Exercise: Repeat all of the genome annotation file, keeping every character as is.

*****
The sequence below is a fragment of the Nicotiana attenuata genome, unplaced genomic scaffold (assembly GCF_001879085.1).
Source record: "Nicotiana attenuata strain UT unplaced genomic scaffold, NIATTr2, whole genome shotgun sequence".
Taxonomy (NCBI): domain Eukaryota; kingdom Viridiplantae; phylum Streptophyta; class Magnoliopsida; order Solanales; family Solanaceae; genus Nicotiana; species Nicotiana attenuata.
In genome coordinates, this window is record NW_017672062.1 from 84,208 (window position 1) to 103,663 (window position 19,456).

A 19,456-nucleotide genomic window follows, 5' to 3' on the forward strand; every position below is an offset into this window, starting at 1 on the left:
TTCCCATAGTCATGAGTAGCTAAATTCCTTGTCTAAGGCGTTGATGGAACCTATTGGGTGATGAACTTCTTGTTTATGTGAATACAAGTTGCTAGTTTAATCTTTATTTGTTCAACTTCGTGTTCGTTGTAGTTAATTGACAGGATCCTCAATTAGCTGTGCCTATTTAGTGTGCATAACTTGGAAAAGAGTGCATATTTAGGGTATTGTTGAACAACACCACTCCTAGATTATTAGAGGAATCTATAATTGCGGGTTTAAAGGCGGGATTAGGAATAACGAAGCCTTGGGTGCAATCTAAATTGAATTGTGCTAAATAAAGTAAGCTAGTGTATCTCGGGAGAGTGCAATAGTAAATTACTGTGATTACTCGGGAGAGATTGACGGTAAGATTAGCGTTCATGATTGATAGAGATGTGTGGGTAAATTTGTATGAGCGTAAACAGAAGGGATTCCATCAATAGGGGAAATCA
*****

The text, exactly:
The sequence below is a fragment of the Nicotiana attenuata genome, unplaced genomic scaffold (assembly GCF_001879085.1).
Source record: "Nicotiana attenuata strain UT unplaced genomic scaffold, NIATTr2, whole genome shotgun sequence".
Taxonomy (NCBI): domain Eukaryota; kingdom Viridiplantae; phylum Streptophyta; class Magnoliopsida; order Solanales; family Solanaceae; genus Nicotiana; species Nicotiana attenuata.
In genome coordinates, this window is record NW_017672062.1 from 84,208 (window position 1) to 103,663 (window position 19,456).

A 19,456-nucleotide genomic window follows, 5' to 3' on the forward strand; every position below is an offset into this window, starting at 1 on the left:
TTCCCATAGTCATGAGTAGCTAAATTCCTTGTCTAAGGCGTTGATGGAACCTATTGGGTGATGAACTTCTTGTTTATGTGAATACAAGTTGCTAGTTTAATCTTTATTTGTTCAACTTCGTGTTCGTTGTAGTTAATTGACAGGATCCTCAATTAGCTGTGCCTATTTAGTGTGCATAACTTGGAAAAGAGTGCATATTTAGGGTATTGTTGAACAACACCACTCCTAGATTATTAGAGGAATCTATAATTGCGGGTTTAAAGGCGGGATTAGGAATAACGAAGCCTTGGGTGCAATCTAAATTGAATTGTGCTAAATAAAGTAAGCTAGTGTATCTCGGGAGAGTGCAATAGTAAATTACTGTGATTACTCGGGAGAGATTGACGGTAAGATTAGCGTTCATGATTGATAGAGATGTGTGGGTAAATTTGTATGAGCGTAAACAGAAGGGATTCCATCAATAGGGGAAATCA